Yes, and the in-between moments, when there’s a gap and the cameramen aren’t in your way. We are in fixed positions for the most part.
What is your favorite obscure sport that you never see except for once or twice at the Olympics?
I’d never shot synchronized swimming before, and at first, I was little skeptical. I felt it was ridiculous and not really a sport. At the pools, they have these little underwater windows, so it actually ended up being really, really cool. It was almost like a voyeuristic experience, shooting from under the pool with these two women doing their routines underwater. It made for some cool pictures. Table tennis was good as well. Kind of like the backyard Olympics. Beach volleyball is fun, too: it’s a totally different atmosphere. My assignment was to shoot the weirdness. They have dancers that come out during time-outs and fire up the crowd. It’s not much like the rest of the Olympics.
But isn’t beach volleyball just volleyball with very few clothes?
The problem is it’s been kind of chilly here, so they’ve been covering up. They do wear bikinis, which I think is probably part of the appeal. My wife says that’s all they seem to show on TV, is beach volleyball.
How has this Olympics compared to previous ones for you?
It’s been the best one that I’ve photographed so far. I’ve always been lucky enough to be able to do a variety of sports. Now a lot of agency photographers, like my friends at Getty, basically shoot one sport. So one guy will shoot handball for three weeks, or archery for three weeks. It’s horrible. I mean, I understand why they do it, because you get to know the venue and all that, but it sounds like a complete nightmare.
At The Times, the stories are generated by the writers, but often, I’m told, “go make a pretty picture,” which is all you want to hear from an editor. That’s perfect. You have to come back with whoever won the race, obviously, but at the same time, you get the freedom to play around, and usually it pays off. We don’t have all the pool positions, but sometimes, that’s good. When you’re not in the prime spot, you can look at things a little differently.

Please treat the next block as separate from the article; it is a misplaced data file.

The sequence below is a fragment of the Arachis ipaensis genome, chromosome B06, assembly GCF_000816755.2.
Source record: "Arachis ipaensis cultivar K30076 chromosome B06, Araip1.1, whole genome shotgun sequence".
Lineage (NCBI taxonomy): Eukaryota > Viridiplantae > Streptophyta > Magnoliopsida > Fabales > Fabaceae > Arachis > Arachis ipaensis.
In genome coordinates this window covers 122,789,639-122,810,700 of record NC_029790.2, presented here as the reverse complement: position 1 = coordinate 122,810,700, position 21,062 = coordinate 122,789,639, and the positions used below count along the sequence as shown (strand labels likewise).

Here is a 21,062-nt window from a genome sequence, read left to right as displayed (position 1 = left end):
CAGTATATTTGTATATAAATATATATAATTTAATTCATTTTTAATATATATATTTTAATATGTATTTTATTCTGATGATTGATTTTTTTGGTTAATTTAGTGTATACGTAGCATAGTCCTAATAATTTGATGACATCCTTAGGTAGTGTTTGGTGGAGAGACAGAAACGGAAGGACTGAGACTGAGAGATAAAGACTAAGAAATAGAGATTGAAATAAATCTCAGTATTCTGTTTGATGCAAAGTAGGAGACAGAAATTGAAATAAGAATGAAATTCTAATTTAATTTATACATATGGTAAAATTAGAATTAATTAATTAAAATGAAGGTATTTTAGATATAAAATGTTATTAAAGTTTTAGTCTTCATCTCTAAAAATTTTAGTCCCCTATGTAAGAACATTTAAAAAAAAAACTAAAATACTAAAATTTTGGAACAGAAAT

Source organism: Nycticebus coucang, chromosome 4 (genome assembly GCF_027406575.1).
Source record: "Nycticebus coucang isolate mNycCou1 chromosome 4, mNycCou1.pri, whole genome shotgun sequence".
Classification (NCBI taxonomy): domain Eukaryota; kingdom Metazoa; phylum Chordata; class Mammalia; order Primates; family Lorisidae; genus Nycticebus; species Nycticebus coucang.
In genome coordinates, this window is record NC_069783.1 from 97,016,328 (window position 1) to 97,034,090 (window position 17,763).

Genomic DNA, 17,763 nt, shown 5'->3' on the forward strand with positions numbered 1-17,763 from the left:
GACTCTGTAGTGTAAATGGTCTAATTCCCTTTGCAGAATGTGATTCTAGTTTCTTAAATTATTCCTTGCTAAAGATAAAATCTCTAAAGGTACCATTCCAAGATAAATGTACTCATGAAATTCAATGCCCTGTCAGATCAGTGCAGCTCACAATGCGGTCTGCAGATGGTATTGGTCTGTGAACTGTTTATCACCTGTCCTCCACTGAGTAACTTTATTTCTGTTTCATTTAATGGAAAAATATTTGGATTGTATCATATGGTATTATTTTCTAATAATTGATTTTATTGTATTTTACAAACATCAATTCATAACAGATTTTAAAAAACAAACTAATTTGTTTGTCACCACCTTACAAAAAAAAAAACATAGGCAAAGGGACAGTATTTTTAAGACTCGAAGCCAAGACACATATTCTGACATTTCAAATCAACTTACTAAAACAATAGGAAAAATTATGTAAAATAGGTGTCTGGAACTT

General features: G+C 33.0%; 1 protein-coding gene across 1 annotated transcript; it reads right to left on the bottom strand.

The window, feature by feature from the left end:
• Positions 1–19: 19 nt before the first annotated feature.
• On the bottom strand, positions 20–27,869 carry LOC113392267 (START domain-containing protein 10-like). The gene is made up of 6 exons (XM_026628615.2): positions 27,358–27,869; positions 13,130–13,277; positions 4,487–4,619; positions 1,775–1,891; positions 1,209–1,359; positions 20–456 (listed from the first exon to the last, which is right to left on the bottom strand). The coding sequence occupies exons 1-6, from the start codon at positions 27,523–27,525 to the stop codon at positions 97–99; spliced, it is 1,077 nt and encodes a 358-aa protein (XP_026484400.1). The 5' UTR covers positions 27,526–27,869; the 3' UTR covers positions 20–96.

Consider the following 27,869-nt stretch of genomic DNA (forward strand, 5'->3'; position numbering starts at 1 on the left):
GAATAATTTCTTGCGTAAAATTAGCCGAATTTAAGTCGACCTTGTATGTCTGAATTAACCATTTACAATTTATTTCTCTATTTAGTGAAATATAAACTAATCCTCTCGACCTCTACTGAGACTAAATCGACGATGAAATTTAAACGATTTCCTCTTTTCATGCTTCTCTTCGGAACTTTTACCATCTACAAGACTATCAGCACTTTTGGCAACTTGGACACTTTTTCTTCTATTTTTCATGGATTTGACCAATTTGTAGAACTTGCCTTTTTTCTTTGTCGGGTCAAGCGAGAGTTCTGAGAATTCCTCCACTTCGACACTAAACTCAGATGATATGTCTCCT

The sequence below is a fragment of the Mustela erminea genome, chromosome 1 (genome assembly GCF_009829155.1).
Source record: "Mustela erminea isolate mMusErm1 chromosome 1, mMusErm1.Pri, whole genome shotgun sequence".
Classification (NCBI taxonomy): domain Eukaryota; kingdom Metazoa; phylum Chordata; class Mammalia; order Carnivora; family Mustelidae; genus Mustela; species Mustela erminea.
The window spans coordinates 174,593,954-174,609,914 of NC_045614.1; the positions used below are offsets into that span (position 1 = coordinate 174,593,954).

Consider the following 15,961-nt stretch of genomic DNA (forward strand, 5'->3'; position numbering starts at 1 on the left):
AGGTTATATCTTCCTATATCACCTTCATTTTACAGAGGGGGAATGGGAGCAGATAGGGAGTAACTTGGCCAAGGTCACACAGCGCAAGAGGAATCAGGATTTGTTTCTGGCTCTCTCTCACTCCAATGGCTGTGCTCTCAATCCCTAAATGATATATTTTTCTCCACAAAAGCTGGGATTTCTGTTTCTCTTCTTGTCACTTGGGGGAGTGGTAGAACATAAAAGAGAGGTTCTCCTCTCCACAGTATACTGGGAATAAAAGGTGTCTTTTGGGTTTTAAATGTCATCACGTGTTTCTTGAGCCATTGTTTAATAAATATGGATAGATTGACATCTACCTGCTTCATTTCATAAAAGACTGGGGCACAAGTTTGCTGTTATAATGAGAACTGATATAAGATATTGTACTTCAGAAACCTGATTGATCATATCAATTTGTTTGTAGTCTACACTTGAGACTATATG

Look at David Burnett’s photo of Mary Decker, that was from a terrible spot.
Exactly. I had a great moment with David Burnett. I happened to sit next to him at the equestrian dressage when Ann Romney’s horse was competing. We were at the top of the stadium, and he was there with his speed graphic and his Leica and a red filter. He said, “You’ve got to turn your camera to black and white, put this red filter on, overexpose by three stops, and it’s going to blow your mind.” There was this puffy cloud in the sky, and I did it, and it was really nice. He’s the best.
Are you able to show anything behind the scenes, that we are not seeing on television?
Not really. I really want to, but there’s a lot of restrictions here. TV is in charge.
How is it different than the first Olympics you went to in Atlanta?
It was definitely a different experience. We were shooting chrome for the most part. I was much more green. Now, I know exactly what I want to do when I get there, and know how to capture that.
What did you learn over all these Olympics? What do you know now that you didn’t know then?
Not to stress out too much over moments. You’re not going to capture everything. You have to let things come to you as opposed to just chasing every moment. Oftentimes, if you just sit back and wait for things to come to you, it’ll happen. Also, not trying to do too much. Knowing your limits. You’re not going to be able to do four assignments a day. Just be happy with what you’re doing when you’re there and not worry about what you’re missing. Early on, I wanted to do it all, and that’s just not possible.
Check out more Olympics photographs by Jed Jacobsohn, Chang W. Lee, Doug Mills and others.
You can follow @JamesEstrin and @nytimesphoto on Twitter. Lens is also on Facebook.
London 2012 on Lens
The photographer David Burnett — as well as the New York Times staff photographers Doug Mills and Chang W. Lee — have also had conversations recently with Lens about their Olympics work in London.